Newspaper article The Canadian Press

Decision Makers, Dissenters Set Sights on Site C Project Price Tag

Newspaper article The Canadian Press

Decision Makers, Dissenters Set Sights on Site C Project Price Tag

Article excerpt

Opponents turn attention to Site C costs

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VANCOUVER - With provincial and federal environmental certificates now in hand, BC Hydro faces a much tougher hurdle for its massive Site C hydroelectric project -- the bottom line.

The Crown agency estimates it will cost $7.9 billion to build the dam on the Peace River, making it the largest provincial public expenditure in the next two decades and the second-largest in the country right now.

It would take a decade to build and would be expected to power the province for a century.

"Site C is not an ordinary project," a joint environmental assessment panel said in its report.

The Canadian Environmental Assessment Agency report said there is little doubt about BC Hydro's competence to build and operate the project efficiently, but it fell short of endorsing the Crown agency's estimates.

"The Panel cannot conclude on the likely accuracy of project cost estimates because it does not have the information, time, or resources," the report said.

They recommended that if the project proceeds, it should be referred to the BC Utilities Commission for a detailed examination.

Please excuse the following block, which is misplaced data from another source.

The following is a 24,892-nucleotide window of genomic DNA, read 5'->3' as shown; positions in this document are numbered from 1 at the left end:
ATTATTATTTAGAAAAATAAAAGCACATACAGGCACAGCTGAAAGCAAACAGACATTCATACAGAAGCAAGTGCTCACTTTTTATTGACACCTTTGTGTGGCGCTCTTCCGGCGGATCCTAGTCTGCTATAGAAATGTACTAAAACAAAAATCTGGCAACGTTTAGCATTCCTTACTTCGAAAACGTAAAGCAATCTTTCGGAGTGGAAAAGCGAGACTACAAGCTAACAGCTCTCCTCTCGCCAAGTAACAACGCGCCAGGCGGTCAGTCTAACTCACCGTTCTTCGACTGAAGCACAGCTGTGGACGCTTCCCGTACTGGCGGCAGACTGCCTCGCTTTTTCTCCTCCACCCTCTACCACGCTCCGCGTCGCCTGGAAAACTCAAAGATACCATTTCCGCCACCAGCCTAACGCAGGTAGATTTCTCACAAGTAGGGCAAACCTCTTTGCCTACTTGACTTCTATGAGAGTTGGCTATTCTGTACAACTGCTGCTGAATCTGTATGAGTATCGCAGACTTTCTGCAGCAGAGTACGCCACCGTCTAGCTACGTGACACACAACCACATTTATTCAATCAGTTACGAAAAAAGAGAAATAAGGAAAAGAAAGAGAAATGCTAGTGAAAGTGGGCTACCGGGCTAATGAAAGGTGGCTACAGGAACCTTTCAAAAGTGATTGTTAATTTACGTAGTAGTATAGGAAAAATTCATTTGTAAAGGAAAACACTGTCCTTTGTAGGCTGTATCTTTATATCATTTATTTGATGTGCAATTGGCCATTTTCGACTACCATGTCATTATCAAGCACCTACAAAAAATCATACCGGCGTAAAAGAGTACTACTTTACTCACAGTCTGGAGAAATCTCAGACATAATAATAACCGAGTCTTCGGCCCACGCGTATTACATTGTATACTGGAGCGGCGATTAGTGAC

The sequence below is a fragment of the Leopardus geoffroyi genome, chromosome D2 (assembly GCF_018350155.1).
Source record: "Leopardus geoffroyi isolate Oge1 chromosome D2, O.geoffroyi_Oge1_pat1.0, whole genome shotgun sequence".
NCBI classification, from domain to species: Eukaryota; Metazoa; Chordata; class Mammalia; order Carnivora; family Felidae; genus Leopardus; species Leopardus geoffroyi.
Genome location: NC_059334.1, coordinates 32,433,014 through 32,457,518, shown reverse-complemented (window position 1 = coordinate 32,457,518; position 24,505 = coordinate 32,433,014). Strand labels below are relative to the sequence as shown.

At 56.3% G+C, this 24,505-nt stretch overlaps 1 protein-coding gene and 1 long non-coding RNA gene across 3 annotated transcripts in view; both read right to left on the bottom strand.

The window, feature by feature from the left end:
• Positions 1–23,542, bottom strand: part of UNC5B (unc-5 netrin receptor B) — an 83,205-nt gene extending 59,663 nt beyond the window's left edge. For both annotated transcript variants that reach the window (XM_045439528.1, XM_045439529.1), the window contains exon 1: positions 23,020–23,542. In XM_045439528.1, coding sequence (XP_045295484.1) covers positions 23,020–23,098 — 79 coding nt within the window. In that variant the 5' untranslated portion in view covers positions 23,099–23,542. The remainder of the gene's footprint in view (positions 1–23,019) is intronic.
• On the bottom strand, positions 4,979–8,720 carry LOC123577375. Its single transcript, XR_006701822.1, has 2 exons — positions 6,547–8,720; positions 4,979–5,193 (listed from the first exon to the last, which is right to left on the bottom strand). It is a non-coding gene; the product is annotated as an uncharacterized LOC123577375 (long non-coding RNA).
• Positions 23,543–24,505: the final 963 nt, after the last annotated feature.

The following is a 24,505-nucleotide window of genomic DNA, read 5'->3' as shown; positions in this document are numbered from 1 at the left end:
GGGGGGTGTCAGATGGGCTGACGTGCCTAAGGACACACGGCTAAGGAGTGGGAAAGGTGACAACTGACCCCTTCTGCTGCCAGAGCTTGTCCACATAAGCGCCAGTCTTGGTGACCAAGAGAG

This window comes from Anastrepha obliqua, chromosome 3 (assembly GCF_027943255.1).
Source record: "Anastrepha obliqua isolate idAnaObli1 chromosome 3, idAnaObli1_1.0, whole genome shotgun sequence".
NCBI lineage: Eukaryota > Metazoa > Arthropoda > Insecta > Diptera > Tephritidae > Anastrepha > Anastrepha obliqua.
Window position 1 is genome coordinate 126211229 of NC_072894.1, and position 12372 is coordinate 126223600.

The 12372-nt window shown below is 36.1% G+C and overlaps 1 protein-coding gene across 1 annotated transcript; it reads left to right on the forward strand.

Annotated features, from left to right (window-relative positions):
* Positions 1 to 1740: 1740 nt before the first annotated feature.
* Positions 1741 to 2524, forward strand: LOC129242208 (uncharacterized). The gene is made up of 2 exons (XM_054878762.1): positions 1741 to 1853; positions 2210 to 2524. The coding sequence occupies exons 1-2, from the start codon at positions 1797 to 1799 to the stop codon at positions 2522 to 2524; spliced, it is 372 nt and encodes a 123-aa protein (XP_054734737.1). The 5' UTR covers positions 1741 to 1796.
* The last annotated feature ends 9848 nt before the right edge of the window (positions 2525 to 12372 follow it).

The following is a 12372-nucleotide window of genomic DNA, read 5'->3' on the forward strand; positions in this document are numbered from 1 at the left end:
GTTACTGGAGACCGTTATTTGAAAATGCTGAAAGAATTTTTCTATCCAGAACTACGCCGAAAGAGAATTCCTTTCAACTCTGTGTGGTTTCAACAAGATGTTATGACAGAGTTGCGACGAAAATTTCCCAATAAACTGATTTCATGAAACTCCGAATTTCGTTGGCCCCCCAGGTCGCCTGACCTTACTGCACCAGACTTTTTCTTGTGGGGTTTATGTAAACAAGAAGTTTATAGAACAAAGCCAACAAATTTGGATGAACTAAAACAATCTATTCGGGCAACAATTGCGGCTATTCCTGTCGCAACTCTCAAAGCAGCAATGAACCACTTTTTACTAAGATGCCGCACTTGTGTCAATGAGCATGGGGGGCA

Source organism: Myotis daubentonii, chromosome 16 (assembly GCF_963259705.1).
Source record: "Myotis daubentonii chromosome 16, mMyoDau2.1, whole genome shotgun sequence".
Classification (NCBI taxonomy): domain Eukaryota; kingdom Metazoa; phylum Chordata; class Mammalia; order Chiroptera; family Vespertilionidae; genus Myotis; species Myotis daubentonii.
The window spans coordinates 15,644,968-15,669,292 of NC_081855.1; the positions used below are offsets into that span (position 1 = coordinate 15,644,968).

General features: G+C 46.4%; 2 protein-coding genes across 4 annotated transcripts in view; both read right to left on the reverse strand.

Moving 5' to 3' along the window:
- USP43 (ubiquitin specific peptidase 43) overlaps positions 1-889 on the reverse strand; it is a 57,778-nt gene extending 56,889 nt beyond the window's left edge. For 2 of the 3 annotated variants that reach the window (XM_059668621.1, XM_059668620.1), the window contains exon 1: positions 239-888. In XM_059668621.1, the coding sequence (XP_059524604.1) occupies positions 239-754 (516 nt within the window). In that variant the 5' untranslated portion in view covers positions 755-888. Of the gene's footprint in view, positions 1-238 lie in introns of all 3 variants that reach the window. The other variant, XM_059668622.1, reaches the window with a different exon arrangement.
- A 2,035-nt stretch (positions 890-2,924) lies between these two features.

But Energy Minister Bill Bennett has been steadfast.

"You have to ask yourself what the BCUC would do if this suddenly landed in their lap? I think probably they would go out and do exactly what BC Hydro has already done and duplicate the already considerable cost that's been involved in looking at the costs of Site C and make sure they're accurate," Bennett said last week.

An independent engineering group, an independent construction management group and KPMG have all reviewed the estimates at Hydro's behest, he said.

And there is an 18 per cent contingency built into $3.8 billion for construction costs, which would cover any overruns, he added.

"I believe that BC Hydro has brought a sufficient number and quality of experts into this business of assessing the costs that we have, I think, a reliable number at this time."

Utilities commission or not, someone needs to check the math, said Jordan Bateman, B.C. director of the Canadian Taxpayers Federation.

"This is such a massive investment, you better make sure that these numbers are solid and that the long-term interests are protected," he said, adding that members are split right down the middle on the project. …

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